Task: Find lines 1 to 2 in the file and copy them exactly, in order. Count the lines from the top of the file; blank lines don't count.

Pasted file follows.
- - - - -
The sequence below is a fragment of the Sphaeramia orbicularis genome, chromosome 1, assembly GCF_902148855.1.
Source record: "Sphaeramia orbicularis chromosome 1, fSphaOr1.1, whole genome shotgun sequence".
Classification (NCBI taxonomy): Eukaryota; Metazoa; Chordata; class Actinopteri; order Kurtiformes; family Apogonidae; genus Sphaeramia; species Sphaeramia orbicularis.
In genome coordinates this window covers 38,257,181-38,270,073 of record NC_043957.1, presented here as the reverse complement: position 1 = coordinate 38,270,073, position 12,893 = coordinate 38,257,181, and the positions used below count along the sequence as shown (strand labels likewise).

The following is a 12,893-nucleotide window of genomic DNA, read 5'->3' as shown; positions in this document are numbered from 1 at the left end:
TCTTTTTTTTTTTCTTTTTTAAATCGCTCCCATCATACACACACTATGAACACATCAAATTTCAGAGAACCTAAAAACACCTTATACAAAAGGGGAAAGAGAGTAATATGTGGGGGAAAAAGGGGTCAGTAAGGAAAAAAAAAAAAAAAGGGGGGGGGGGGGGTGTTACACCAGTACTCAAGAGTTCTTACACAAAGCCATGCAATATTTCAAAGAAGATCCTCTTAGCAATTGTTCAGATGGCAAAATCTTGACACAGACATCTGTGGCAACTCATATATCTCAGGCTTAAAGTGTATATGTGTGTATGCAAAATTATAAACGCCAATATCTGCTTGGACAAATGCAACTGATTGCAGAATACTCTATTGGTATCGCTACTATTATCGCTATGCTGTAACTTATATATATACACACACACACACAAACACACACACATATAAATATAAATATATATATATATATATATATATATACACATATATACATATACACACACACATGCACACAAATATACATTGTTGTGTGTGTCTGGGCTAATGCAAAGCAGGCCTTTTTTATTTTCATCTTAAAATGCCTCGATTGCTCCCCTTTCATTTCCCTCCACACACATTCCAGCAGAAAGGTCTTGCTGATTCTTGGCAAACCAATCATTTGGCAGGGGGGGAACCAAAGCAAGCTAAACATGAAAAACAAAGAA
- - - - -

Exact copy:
The sequence below is a fragment of the Sphaeramia orbicularis genome, chromosome 1, assembly GCF_902148855.1.
Source record: "Sphaeramia orbicularis chromosome 1, fSphaOr1.1, whole genome shotgun sequence".